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Runnymede teen steps up to Surrey Police cadet role

Runnymede teen steps up to Surrey Police cadet role

Published by the Eagle Radio News Team at 7:02am 2nd April 2017. (Updated at 10:38am 2nd April 2017)

More than 70 teenagers were inducted into Surrey Police as Volunteer Police Cadets on Tuesday.

They attended an Attestation Ceremony where they were officially given the title.

The cadets can now volunteer in helping their local communities and gain knowledge and experience in policing.

Three Surrey schools have been part of the scheme since September, in Epsom and Ewell, Runnymede and Woking.

So what exactly does a police cadet do?

Police cadets are aged between 13 and 17 and are one strand of 'Citizens in Policing'.

They will:

  • Wear a uniform
  • Attend weekly unit meetings
  • Gain knowledge and experience in policing
  • Visit and/or receive inputs from police units
  • Volunteer (after attestation)
  • Develop inter-personal skills and confidence
  • Achieve qualifications (ASDAN; Duke of Edinburgh)
  • Make new friends

Volunteer Cadet Coordinator, Sgt Graham Kerslake told Eagle: "I am immensely proud of the scheme, of being there from the start and now being in the position to expand."

"The leaders are police staff, officers and volunteers who give up their own time to run the sessions for the cadets."

"That positivity coming down from on high really feeds through."

"I get emails and letters from parents of cadets saying what a difference it's making to them."

Runnymede Cadet Unit

Connor Tomlinson was one of the cadets that graduated in Tuesday's ceremony and is part of the Runnymede unit.

He talked to Eagle Radio about what inspired him to become a volunteer police cadet: "Well I've always been interested in police, perhaps as a future career, and I saw the opportunity arise for applications to become police cadets and having been with the army cadets for three years previously, this was something I was quite interested in; and thought it would be a good way of making a positive difference to my community and gain some experience of policing at the same time."

The Police and Crime Commissioner David Munro praised the initiated ceremony and the cadet programme, saying that it opens doors to future prospects for the force.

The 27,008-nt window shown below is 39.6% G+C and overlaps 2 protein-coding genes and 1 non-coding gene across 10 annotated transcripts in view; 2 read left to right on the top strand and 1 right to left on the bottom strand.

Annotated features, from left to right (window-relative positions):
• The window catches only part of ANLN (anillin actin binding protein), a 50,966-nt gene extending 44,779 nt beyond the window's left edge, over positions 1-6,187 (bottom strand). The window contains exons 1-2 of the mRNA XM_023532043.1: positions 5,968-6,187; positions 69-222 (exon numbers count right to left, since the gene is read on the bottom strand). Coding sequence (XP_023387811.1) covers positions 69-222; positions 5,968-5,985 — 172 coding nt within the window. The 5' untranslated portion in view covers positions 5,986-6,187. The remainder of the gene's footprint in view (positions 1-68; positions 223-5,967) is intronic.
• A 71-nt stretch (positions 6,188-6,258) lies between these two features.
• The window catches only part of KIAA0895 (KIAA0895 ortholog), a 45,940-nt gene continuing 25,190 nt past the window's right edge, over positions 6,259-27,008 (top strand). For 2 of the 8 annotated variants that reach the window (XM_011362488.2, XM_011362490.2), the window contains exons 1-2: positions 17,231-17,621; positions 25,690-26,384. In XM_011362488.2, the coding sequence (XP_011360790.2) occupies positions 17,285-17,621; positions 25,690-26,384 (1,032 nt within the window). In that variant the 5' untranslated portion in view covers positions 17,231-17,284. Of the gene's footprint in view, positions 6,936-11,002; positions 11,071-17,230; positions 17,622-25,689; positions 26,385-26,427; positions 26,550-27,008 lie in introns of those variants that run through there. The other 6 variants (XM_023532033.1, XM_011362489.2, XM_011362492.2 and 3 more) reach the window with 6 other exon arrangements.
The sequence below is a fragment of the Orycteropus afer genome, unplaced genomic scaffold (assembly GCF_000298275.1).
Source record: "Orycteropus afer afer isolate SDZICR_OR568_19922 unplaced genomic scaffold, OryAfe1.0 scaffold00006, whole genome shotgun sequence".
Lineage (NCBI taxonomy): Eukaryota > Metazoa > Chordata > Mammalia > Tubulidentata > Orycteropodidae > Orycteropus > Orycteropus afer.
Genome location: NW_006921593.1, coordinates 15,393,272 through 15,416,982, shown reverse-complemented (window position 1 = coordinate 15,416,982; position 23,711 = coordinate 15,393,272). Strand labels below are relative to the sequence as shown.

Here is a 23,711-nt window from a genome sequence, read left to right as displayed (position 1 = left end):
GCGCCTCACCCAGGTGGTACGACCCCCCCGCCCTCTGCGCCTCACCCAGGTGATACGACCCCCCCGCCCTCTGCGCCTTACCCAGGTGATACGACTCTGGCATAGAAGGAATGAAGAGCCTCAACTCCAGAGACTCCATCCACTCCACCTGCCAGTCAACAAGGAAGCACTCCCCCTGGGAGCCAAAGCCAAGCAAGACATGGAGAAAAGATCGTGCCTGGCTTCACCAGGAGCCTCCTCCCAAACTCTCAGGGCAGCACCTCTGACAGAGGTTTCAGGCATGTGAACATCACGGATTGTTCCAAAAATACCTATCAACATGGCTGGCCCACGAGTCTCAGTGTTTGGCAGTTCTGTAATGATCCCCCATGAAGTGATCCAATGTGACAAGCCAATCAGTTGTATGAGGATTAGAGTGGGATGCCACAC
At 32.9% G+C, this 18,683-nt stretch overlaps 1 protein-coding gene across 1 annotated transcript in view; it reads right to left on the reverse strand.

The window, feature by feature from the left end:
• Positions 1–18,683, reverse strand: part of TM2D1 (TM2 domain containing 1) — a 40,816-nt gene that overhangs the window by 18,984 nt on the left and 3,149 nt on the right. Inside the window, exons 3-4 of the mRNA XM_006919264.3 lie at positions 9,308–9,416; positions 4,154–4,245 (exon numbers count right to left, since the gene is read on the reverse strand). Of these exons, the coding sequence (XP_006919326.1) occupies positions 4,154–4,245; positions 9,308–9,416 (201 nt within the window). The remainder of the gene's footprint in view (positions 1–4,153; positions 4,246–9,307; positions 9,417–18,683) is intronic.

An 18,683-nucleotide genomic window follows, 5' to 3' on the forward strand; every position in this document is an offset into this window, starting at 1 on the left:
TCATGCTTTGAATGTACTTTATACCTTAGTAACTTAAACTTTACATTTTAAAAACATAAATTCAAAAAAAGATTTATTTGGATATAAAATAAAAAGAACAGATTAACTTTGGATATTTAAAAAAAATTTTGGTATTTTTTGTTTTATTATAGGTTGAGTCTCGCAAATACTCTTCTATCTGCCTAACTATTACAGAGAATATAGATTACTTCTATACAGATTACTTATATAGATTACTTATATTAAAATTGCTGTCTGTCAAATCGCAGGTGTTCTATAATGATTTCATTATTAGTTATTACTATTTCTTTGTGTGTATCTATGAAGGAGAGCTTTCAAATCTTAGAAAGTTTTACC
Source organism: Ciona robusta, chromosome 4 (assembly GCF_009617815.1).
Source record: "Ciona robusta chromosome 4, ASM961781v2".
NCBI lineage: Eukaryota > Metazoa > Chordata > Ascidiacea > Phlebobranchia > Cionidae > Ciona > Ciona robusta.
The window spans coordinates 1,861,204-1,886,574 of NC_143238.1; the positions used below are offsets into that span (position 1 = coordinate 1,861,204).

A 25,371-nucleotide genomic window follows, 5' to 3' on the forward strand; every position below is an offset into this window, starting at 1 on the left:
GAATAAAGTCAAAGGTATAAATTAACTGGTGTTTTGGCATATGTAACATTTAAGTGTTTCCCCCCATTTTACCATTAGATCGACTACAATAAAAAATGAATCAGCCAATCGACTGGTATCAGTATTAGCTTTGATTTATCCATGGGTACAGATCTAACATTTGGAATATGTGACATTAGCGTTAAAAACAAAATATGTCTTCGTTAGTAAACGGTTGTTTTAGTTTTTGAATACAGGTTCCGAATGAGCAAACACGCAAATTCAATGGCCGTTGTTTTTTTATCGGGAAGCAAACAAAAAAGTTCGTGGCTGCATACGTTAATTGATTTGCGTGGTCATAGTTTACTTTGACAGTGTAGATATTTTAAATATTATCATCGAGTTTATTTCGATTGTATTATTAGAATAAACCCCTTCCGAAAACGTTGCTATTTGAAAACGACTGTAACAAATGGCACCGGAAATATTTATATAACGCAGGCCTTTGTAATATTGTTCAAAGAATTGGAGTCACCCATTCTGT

“The scheme encourages young people from all walks of life, to gain valuable skills in policing as well as inspiring them to engage positively with their communities, all whilst improving their employability."

“Following the decision to re-introduce the cadet scheme, myself and my office were proud to support this by offering funding for both the new cadet uniforms and the dedicated Sergeant post to lead the cadets."

“I am strongly committed to doing all we can to offer young people in Surrey the opportunity to take an interest in their local community and ultimately help open doors to allow them to pursue a future career in policing.”

For those that were interested in applying to become a police cadet, Cadet Tomlinson had this to say: "The one bit of advice I would have to give to anybody is apply. Definitely apply and get involved because the opportunities it will provide you are so immensely different to anything else that you'll ever experience, they're unique to this programme."

"The wide range of experience you can get from policing, to just making new friends, to really making a positive difference to your community."

"Once we've passed our recruit training, we'll be going out into our communities with our local police force to support the surrey police's Neighbourhood Policing objectives; and that really gives you a sense of pride by wearing the uniform and joining this surrey police family."

If you or someone you know is interested in becoming a police cadet, you can visit the Volunteer Police Cadet website.

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